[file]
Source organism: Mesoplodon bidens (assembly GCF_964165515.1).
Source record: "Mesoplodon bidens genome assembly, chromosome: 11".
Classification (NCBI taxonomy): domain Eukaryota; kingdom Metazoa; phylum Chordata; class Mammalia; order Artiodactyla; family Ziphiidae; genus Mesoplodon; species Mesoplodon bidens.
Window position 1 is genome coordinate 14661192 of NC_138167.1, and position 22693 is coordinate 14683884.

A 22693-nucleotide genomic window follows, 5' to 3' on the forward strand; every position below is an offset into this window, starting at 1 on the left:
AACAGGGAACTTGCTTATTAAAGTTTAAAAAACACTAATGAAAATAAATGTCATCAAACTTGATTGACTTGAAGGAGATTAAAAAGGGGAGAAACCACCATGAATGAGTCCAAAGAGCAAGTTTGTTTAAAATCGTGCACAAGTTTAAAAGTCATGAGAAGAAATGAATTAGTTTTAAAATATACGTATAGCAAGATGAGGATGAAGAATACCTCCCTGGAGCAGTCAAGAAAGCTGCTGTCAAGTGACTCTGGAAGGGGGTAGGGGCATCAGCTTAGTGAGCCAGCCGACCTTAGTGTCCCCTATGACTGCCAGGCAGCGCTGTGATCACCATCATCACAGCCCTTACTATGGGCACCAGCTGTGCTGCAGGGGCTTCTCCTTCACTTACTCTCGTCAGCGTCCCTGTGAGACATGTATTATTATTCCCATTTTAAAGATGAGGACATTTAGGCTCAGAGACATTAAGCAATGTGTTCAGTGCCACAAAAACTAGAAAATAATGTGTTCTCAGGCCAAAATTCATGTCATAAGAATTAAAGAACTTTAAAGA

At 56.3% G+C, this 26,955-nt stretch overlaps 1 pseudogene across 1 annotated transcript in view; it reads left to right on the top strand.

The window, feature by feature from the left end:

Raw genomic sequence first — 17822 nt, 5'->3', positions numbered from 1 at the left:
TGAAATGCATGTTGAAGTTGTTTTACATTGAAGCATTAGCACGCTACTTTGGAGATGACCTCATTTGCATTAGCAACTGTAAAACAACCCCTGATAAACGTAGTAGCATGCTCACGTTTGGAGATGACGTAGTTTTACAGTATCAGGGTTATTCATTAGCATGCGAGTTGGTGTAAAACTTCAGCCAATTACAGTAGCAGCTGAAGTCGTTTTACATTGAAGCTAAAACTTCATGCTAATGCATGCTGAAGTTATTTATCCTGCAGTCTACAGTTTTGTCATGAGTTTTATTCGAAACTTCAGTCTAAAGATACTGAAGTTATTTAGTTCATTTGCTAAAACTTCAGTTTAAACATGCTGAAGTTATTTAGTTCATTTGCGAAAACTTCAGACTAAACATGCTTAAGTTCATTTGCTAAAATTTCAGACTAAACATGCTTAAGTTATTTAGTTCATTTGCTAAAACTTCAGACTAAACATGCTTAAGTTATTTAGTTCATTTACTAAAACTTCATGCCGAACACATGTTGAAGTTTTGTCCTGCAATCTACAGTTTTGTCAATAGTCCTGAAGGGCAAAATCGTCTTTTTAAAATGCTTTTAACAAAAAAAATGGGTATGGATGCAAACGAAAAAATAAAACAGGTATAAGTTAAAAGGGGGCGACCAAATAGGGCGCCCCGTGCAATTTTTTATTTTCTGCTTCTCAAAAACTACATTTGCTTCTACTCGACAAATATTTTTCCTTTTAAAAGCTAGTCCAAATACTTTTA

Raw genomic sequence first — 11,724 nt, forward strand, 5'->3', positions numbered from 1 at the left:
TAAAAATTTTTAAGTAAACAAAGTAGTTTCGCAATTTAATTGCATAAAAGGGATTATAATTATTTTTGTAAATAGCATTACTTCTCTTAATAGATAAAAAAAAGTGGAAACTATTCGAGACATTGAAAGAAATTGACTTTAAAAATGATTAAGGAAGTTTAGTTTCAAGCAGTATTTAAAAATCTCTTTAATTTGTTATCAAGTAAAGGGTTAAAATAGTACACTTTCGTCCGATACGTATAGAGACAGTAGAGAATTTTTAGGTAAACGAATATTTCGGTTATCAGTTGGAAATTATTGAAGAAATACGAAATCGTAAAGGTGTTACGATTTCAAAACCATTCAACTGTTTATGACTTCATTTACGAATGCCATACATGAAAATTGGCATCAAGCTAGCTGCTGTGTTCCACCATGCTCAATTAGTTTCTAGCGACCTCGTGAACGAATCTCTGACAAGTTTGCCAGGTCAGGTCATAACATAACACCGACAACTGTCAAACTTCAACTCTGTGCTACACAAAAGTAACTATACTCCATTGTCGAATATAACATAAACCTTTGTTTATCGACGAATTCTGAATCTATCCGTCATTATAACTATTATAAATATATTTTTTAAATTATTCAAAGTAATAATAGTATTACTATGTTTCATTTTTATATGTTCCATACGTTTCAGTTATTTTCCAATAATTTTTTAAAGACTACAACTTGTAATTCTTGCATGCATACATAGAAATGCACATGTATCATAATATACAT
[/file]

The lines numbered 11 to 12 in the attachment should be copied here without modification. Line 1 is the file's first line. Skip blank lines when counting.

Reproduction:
Raw genomic sequence first — 11,724 nt, forward strand, 5'->3', positions numbered from 1 at the left:
TAAAAATTTTTAAGTAAACAAAGTAGTTTCGCAATTTAATTGCATAAAAGGGATTATAATTATTTTTGTAAATAGCATTACTTCTCTTAATAGATAAAAAAAAGTGGAAACTATTCGAGACATTGAAAGAAATTGACTTTAAAAATGATTAAGGAAGTTTAGTTTCAAGCAGTATTTAAAAATCTCTTTAATTTGTTATCAAGTAAAGGGTTAAAATAGTACACTTTCGTCCGATACGTATAGAGACAGTAGAGAATTTTTAGGTAAACGAATATTTCGGTTATCAGTTGGAAATTATTGAAGAAATACGAAATCGTAAAGGTGTTACGATTTCAAAACCATTCAACTGTTTATGACTTCATTTACGAATGCCATACATGAAAATTGGCATCAAGCTAGCTGCTGTGTTCCACCATGCTCAATTAGTTTCTAGCGACCTCGTGAACGAATCTCTGACAAGTTTGCCAGGTCAGGTCATAACATAACACCGACAACTGTCAAACTTCAACTCTGTGCTACACAAAAGTAACTATACTCCATTGTCGAATATAACATAAACCTTTGTTTATCGACGAATTCTGAATCTATCCGTCATTATAACTATTATAAATATATTTTTTAAATTATTCAAAGTAATAATAGTATTACTATGTTTCATTTTTATATGTTCCATACGTTTCAGTTATTTTCCAATAATTTTTTAAAGACTACAACTTGTAATTCTTGCATGCATACATAGAAATGCACATGTATCATAATATACAT